3D printing is no longer a technology of the future – it’s here! Edwin Stokes, director of Fluxaxis, discusses the advances made in 3D printing that allow retailers to cost effectively design and decorate their stores with a practically infinite variety of rich, complex forms; from the miniscule right through to the giant.
Rapid technological advances in the last decade have changed the retail industry almost beyond recognition. Just consider the growth of e-commerce and explosion of retailer apps. But, with Amazon now gunning for a piece of the in-store shopping market, bricks and mortar retailers need to work even harder to deliver an exciting customer experience. This is where 3D printing comes into its own.
Retailers of all sizes can now create unique, complex structures at a fraction of the cost of traditional manufacturing methods, opening up a world of creative opportunities. Most people immediately think about enormous versions of products to catch consumers’ eyes and get them through the door but the opportunities are practically limitless. So, forget the obvious – let’s explore what else 3D printers can do.
Excitingly, 3D print has levelled the playing field. There are obviously deals to be done on big orders, but the set-up costs are the same to print 5 units or 5000. While this might sound counterintuitive, we love it because it gives boutiques and independent retailers the same creative opportunities as large chain stores.
This means that any retailer can create unique forms that not only compliment their stock, but actually advance their brand narrative. Plus, if you do have stores across the country, the speed, flexibility and low cost of digital manufacturing means that you can test in one store and, if successful, quickly roll out nationwide.
It’s important to remember, though, that stores need to be functional. While every merchant would like to throw out the rule book on in-store design, there are obvious challenges. You need mundane items like shelving, shoe racks or clothing rails in order to showcase products, and cost can stand in the way of creativity.
3D printing can bring those mundane items to life – and enables the creation of an immersive retail experience for the customer.
Say you run a shoe store. You could have standard shopfittings, designed to avoid detracting from the shoes and boots for sale but not to add any value. Or, you could design every single piece of furniture in your shop yourself. Create a chandelier made of sandals; a till point disguised as a trainer; or a sofa in the shape of a ‘flatform’. Or maybe you sell beauty products, and your USP is the use of ethically sourced honey. No problem! Let’s print some bespoke honeycomb shelving to perfectly fit into the nooks and crannies of your store.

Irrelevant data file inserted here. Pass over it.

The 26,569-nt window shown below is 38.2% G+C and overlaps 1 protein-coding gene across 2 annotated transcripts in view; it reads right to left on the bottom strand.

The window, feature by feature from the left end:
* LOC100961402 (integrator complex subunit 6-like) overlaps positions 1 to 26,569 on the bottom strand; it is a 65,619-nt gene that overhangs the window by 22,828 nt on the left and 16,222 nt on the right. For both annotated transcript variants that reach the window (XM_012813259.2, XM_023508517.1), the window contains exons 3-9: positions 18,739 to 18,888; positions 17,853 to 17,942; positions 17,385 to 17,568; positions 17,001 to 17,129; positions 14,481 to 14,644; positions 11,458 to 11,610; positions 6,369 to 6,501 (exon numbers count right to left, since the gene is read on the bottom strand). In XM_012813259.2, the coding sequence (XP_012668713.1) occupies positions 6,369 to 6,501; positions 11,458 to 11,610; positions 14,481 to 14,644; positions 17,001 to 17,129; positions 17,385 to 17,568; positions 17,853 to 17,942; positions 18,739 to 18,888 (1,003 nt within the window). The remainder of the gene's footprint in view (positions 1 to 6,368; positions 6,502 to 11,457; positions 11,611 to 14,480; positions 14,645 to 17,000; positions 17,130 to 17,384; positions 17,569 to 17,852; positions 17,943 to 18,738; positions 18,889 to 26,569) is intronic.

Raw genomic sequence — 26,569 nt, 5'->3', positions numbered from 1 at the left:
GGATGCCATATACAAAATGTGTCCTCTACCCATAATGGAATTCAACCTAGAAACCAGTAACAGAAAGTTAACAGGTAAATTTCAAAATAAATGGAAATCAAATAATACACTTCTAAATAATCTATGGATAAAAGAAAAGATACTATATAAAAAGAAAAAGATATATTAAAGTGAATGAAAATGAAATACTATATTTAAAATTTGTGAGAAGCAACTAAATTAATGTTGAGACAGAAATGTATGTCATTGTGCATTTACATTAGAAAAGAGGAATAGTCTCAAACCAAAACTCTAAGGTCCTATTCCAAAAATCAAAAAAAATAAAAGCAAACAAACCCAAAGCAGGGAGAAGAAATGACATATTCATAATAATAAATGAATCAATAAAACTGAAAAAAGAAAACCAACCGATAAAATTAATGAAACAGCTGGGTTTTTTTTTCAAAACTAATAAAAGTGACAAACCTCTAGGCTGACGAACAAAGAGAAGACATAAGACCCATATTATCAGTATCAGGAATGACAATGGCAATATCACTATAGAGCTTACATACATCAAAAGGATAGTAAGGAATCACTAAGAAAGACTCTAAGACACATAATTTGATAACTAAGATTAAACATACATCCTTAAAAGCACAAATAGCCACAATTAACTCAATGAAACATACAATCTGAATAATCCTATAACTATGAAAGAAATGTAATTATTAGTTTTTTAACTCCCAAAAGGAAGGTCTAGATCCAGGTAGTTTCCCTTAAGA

In short, everything your customers see when they walk through the door can be creative and unique, but also representative of your brand. Cost is not necessarily a factor standing in the way anymore, just your imagination!
Traditional manufacturing can be slow. Let’s take items like mannequins, for example. The development and creation of the required moulds can be a time-consuming process. With the growth and many successes of reactive marketing in recent years, retailers have often been limited by manufacturing processes and unable to get in on the action before the story is old news.
3D printing requires no such moulds, allowing greater reactivity and variation at no extra cost. Sticking with mannequins, how might a retailer utilise this? Well, they could commission 500 mannequins in completely different poses for the same price as 500 identical ones – allowing for regional tailoring. Something I would have loved to see back in 2012 would have been mannequins based on local Olympic and Paralympic heroes in the full range of shapes and sizes. People hitting the headlines in your region could be immortalised in your shop faster, and for a much lower cost, than you probably think.
So, 3D print opens up a whole range of opportunities for retailers, far more than we have time to discuss here. Manufacturing is now unrestricted by size, shape, complexity and speed, making it the perfect partner for the retail sector. The future will be printed. Don’t get left behind.